As dawn seeped across Port Kembla's MM Beach, Daniel Bourke stoked the fire and listened intently.
Hours later he was at the University of Wollongong, microphone in hand, telling a small but passionate crowd of the continued need for "enthusiasm and positivity".
His presence at both events is testament to the strength of his belief about the need for a Voice to parliament.
And as referendum day looms large on the nation's horizon, Mr Bourke, like so many of Wollongong's Yes team crew, vowed to maintain his commitment long after the weekend has gone.
The morning was a reflective one, spent quietly discussing the impact of the past few weeks on a group of like-minded volunteers, literally thrown together in pursuit of constitutional change.
Individually the speakers expressed their gratitude for each other and their support of a common goal - which goes beyond referendum "success".
"It doesn't end on Saturday," one volunteer said to what was almost synchronised nodding from the 20-strong group.
That message was echoed in a different fashion, by different generations, at UOW's Gwynneville campus at lunchtime.
The Rally against Racism, organised by the Wollongong Undergraduate Students' Association, attracted a handful of speakers, all of whom shared equally impassioned pleas.
South Coast Labour Council president Tina Smith put a simple proposition to the people: call out racism.
"We should never walk past it," she said. "We should call it out when we hear it, see it, and spread the good word that we need to support each other in this."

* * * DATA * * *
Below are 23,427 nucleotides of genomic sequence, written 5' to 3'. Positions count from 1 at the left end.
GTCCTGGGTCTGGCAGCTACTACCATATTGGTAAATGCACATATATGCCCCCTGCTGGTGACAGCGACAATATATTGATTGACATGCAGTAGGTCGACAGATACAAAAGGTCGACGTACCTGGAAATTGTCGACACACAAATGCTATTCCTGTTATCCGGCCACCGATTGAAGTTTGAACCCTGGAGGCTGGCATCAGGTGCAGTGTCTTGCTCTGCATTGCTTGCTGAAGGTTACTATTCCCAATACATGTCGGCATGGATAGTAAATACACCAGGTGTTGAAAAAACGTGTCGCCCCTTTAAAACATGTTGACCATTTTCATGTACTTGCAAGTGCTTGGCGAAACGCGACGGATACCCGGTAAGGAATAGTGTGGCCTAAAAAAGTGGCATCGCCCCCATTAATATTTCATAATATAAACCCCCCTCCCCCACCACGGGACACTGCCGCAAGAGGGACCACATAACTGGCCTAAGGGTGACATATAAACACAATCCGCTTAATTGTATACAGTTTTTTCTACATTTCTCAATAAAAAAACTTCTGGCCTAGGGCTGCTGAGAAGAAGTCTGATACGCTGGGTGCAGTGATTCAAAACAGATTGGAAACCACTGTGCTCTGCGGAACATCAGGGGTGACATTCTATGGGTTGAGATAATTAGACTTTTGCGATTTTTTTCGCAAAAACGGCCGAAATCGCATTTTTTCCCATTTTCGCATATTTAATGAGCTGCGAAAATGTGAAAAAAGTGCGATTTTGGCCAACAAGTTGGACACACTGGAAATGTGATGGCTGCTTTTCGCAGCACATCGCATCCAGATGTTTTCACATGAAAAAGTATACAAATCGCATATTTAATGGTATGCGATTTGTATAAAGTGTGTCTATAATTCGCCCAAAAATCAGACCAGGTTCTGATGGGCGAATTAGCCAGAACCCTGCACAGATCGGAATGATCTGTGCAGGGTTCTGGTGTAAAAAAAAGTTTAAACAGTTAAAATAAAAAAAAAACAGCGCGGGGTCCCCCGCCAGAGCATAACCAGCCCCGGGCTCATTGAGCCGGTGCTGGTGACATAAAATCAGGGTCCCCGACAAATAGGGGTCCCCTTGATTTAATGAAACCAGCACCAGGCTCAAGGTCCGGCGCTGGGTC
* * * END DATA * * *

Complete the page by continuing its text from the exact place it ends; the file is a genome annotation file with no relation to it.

She urged the students to use their inquiring minds and be critical: "Pull it apart, look at the facts, and make your own decisions."
And just as the union leader urged the students to continue their education, Wollongong Undergraduate Students' Association president Ela Akyol was more forthright.
"Regardless of the results, we want to have a strong student body that's still advocating for indigenous rights, regardless of yes or no.
"There still has to be a treaty, still has to be the truth-telling," Ms Akyol said.
"We want to see the Statement of the Heart implemented in full and we want students to get around that and be supportive, but still educating people."
For a split-second she did contemplate the possibility of the nation voting against recognising First Nations people in the Constitution.
"We are the future leaders of the country and I think a No vote could be further fire to ignite us to say we need to fight even harder for indigenous rights.
"So there can be change. We can be the change."
Rest assured, Daniel Bourke, who intends to clock more than 45km running between booths across the city keeping Yes team vibes buoyed, will be part of that change, too.
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